ESPO line sees further developments by Chinese, Russians

Russian and Chinese officials are proceeding with joint and separate plans for development of the two-phase East Siberia-Pacific Ocean (ESPO) pipeline.

Eric Watkins
OGJ Oil Diplomacy Editor

LOS ANGELES, Apr. 28 -- Russian and Chinese officials are proceeding with joint and separate plans for development of the two-phase East Siberia-Pacific Ocean (ESPO) pipeline, including construction of a spur, a line from the spur to Daqing, and further extension of the main line on to the Pacific Coast.

The first joint in the planned 63.8-km pipeline spur from the Russian town of Skovorodino to the border with China was welded Apr. 27 in a ceremony watched by Russian Deputy Prime Minister Igor Sechin and Wang Dongjin, China National Petroleum Corp. vice-president.

An intergovernmental agreement, signed by Russia and China last week, said the spur will be operating by yearend 2010. The 720-mm spur will transport 15 million tonnes/year of oil for 20 years, with the first oil scheduled to reach Skovorodino this year.

Meanwhile, state media reported China will begin construction in mid-May of the planned 965-km oil line to link with the spur at the Russian border and continue southward to the city of Daqing in China's northeastern Heilongjiang province. China Central Television Station said construction of the line from the border to Daqing will be finished by October 2010, and that it will begin carrying the first 15 million-tonne tranche of Russian crude soon after.

Earlier this year, it was reported that CNPC and Russia's OAO Rosneft, following their respective governments' recent agreement on the construction of the ESPO spur, may soon begin construction of their long-planned 200,000 b/d refinery in the Chinese coastal city of Tianjin.

The spur from Russia and the longer Chinese line come in the wake of an agreement signed by China and Russia in February. Under the agreement, China lent $25 billion to Rosneft and OAO Transneft for the supply of 300 million tonnes of oil over a 20-year period.

All of the Chinese supply will be carried by the first phase of the ESPO line, which extends 2,700 km from Taishet in East Siberia's Irkutsk Region to Skovorodino in the Amur Region, where it will meet the spur to China.

Russian oil pipeline operator Transneft completed pipelay for phase one of the ESPO, according to Sechin, who said work continues on four of seven planned oil pumping stations along the line and on the export terminal at Kozmino Bay on Russia's Pacific Coast.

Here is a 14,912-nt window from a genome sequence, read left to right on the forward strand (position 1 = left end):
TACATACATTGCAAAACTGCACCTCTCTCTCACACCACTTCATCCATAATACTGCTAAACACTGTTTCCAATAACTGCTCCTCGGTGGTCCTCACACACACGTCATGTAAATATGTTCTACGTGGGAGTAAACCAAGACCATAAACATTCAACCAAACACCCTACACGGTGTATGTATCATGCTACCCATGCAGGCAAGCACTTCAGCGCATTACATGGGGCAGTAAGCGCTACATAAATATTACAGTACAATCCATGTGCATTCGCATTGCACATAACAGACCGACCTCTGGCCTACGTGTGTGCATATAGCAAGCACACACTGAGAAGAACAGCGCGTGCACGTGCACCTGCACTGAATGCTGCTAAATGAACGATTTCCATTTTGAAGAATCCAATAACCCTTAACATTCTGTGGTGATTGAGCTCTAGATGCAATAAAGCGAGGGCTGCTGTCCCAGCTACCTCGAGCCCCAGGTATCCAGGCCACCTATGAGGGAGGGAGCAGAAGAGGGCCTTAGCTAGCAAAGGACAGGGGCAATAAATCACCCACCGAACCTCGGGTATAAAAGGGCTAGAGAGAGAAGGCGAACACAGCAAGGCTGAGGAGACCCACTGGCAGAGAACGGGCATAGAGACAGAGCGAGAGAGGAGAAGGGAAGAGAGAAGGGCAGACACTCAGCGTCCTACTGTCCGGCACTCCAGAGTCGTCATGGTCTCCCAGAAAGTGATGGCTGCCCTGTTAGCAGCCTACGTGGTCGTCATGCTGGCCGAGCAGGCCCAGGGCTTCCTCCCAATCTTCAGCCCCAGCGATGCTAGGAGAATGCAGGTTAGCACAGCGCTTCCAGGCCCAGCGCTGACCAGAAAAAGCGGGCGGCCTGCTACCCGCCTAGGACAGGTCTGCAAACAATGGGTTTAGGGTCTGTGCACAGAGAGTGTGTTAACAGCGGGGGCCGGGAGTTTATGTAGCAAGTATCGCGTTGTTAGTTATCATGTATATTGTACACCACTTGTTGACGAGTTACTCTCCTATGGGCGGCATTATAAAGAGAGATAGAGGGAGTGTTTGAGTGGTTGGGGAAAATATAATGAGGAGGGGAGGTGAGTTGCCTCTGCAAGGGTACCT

Russian officials said construction at Kozmino is nearing completion and that the oil export terminal there will be commissioned this year, with the first tanker expected to dock at the site for loading by yearend.

In addition to the 15 million tonnes/year heading to China via the spur, Russian officials plan for an equal amount of oil to be transported by rail from Skovorodino to Kozmino for export to markets in Asia Pacific and beyond (OGJ Online, Apr. 8, 2009).

Those supplies will initially be transported by train to Kozmino from Skovorodino until the second phase of the line is completed. The second phase, which will increase the line's capacity to 80 million tonnes a year, "should be completed as scheduled in 2014," Sechin said.

Meanwhile, ahead of its completion, Russian officials have been attempting to determine the cost of oil transiting the line. "At the moment there is a certain computation that the network tariff for transportation on ESPO will be in the region of $30-32/tonne," said Denis Volkov, the Federal Tariff Service's head of oil and gas sector regulation. That price was calculated in February when the exchange rate was 36 rubles to $1, but Volkov said a fundamental position on the ESPO tariff changed in 2008.

"In discussing the proposals we abandoned allocated project tariff for ESPO and are now moving toward the logic of equal terms on oil transportation to eastern and western markets, which involves balancing the tariff, but there are a lot of unresolved positions here," Volkov said.

The preliminary calculations of the network tariff will be adjusted, Volkov said, adding, "We do not plan to drag out the discussion. We will submit it [to the government] in May."

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